• Always think before you click. Cyberattacks are designed to catch you off guard and trick you into clicking impulsively.
  • Use extra caution when handling tax documents. For digital documents, use password protection. For physical documents, keep paperwork in a secure location and shred anything that is no longer needed.

Stop, Look, and Think. Don’t be fooled.

Article provided by:





KnowBe4 is the world’s most popular integrated platform for awareness training combined with simulated phishing attacks. Let Keller Schroeder show you how KnowBe4 has helped thousands of organizations just like yours manage the continuing problem of social engineering.


Budget, Learn, Grow: Free Financial Literacy Essentials

Budget, Learn, Grow: Free Financial Literacy Essentials

By GreenPath Financial Wellness

For many of us, 2023 was a challenging year in terms of navigating inflation, accommodating high-interest credit card rates, and deciphering headlines around student loan repayment. Staying on top of financial best practices is both time and energy consuming, and cost-free resources can go a long way towards alleviating stress.

If you want to end the year strong (or at least feel more prepared for what next year brings) you don’t have to game plan your financial picture alone. Our nonprofit partner, GreenPath Financial Wellness, offers a variety of free financial education courses that you can take online, anytime.

Haven’t had the opportunity to explore LearningLab+ yet? Here’s a snapshot of some of the current courses. The best part? You can walk away with some financial best practices in the time it takes to savor a meal or cup of coffee.

Homebuying 101

Course Length: One hour

Who Benefits: Anyone who is contemplating home purchase —a decision that is often laden with paperwork, processes, and industry jargon.

What’s Covered: This five-part course (divided into 10- to 15-minute-long segments) covers financial readiness, shopping for lenders, closing day, and the many steps in between.

Register Online

Making the Most of Your Money

Course Length: 10 minutes

Who Benefits: Those looking to create emergency savings, pay down debt, or save up for a large purchase.

What’s Covered: This single course provides a game plan and best practices on how to spend a lump sum, whether that’s a tax refund, work bonus, inheritance, or insurance settlement.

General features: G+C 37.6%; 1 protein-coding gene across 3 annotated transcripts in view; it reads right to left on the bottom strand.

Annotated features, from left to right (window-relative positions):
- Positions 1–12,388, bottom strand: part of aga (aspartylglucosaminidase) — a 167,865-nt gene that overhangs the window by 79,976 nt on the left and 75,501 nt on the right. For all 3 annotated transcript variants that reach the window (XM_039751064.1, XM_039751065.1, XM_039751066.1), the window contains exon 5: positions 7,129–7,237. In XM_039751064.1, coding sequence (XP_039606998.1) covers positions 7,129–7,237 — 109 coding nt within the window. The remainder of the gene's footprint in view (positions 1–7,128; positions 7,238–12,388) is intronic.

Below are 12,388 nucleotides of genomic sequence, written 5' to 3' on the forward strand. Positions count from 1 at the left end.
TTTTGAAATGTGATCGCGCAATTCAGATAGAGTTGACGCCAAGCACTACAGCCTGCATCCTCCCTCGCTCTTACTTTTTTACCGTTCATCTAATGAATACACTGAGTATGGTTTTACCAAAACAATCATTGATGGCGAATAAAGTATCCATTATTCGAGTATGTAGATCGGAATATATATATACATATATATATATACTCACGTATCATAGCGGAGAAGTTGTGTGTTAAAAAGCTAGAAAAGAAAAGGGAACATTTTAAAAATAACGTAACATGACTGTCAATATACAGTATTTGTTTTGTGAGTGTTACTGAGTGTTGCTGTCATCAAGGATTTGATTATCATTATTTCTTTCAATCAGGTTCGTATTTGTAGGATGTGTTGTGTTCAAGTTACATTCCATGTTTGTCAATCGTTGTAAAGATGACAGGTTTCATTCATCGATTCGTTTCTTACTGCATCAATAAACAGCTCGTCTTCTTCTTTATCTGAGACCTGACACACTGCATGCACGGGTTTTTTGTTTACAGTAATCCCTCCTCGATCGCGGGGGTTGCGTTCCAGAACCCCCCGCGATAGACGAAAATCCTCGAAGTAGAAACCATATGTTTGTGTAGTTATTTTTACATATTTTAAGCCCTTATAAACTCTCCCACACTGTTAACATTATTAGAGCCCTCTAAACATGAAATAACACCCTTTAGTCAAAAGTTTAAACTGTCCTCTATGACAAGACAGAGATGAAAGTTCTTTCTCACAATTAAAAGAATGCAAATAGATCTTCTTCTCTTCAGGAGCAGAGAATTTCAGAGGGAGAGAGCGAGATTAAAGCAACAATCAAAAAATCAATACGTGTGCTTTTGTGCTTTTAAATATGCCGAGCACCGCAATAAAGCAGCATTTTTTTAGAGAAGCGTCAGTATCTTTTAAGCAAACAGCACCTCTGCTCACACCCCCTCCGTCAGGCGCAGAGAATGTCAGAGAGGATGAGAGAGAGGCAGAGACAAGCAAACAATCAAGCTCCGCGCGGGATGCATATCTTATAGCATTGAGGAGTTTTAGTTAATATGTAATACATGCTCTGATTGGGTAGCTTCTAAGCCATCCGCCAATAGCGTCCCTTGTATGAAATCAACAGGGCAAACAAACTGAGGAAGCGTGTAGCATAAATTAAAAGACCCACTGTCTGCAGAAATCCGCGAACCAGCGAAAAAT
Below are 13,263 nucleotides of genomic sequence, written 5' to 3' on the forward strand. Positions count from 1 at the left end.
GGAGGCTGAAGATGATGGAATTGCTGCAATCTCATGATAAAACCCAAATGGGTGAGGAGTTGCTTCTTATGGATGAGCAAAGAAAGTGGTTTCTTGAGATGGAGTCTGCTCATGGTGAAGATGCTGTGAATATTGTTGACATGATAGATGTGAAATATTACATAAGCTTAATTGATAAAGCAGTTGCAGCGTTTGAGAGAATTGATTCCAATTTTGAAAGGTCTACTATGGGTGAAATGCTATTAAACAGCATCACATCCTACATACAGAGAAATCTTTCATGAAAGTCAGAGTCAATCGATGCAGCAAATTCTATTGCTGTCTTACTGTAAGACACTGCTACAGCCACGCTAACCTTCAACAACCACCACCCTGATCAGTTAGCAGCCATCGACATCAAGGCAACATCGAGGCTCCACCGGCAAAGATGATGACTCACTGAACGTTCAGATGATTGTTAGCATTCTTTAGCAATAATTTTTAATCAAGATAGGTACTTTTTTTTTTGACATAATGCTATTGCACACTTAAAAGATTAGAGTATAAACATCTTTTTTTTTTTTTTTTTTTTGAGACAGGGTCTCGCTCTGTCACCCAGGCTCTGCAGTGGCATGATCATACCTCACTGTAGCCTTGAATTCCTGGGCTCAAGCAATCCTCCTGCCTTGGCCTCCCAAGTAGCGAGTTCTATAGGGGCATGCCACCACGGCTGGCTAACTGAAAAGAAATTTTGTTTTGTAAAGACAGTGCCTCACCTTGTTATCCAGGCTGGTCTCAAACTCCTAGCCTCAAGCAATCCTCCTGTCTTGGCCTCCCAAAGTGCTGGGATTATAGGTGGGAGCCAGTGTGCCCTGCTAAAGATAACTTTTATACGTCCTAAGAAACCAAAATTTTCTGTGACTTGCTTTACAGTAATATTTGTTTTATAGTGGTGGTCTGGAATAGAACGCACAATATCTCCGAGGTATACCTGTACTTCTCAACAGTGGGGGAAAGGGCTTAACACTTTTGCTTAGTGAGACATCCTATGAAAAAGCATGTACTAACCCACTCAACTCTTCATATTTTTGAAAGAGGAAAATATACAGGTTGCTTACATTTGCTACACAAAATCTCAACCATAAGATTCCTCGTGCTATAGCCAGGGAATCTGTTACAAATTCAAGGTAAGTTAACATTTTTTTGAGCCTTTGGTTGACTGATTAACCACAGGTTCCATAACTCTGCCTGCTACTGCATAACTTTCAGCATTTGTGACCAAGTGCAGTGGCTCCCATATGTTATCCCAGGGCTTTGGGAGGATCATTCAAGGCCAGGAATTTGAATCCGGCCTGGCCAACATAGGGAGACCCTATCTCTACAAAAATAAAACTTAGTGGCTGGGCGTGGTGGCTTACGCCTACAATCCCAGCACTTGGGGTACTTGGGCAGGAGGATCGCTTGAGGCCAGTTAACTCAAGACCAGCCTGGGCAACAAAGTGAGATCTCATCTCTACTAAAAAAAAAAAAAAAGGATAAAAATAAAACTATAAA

Register Online

Paying Down Your Credit Card

Course Length: 25 minutes

Who Benefits: Anyone seeking to get their credit card debt under control and feel confident about their chosen repayment strategy.

What’s Covered: An overview of debt repayment methods (including debt management programs and the snowball vs. avalanche methods) real stories from individuals tackling credit card debt, and an interactive worksheet to get you started. 

Register Online

Navigating Auto Loans 

Course Length: 10 minutes

Who Benefits: Those who are worried or concerned about car purchase and want to have confidence around financing. 

What’s Covered: An overview of financing options depending on your budget, the process for finding the best auto loans, and a confidence survey on next steps. 

Register Online

Forbearance and Other Mortgage Payment Options

Course Length: 10 minutes

Who Benefits: Anyone needing to examine their options on keeping vs. leaving their home and desiring clarity around industry terms.

What’s Covered: An example of a conversation with a mortgage servicer, a vocabulary list to have handy when discussing your mortgage, and advice on weighing the pros and cons of keeping or leaving your home.

Register Online


Course Length: 10 minutes 

Who Benefits: Those planning to set up a new checking account.

What’s Covered: An overview of account setup, the basics of good checking account practices, and a discussion of options for those who might have struggled in the past and are starting fresh with their account.

Register Online: English / Spanish

Explore these and other courses on LearningLab+, and don’t hesitate to reach out to your financial organization to see what educational resources they can provide to help you feel more confident as you head into 2024. And in the meantime, may you and your loved ones enjoy a restful, restorative holiday season!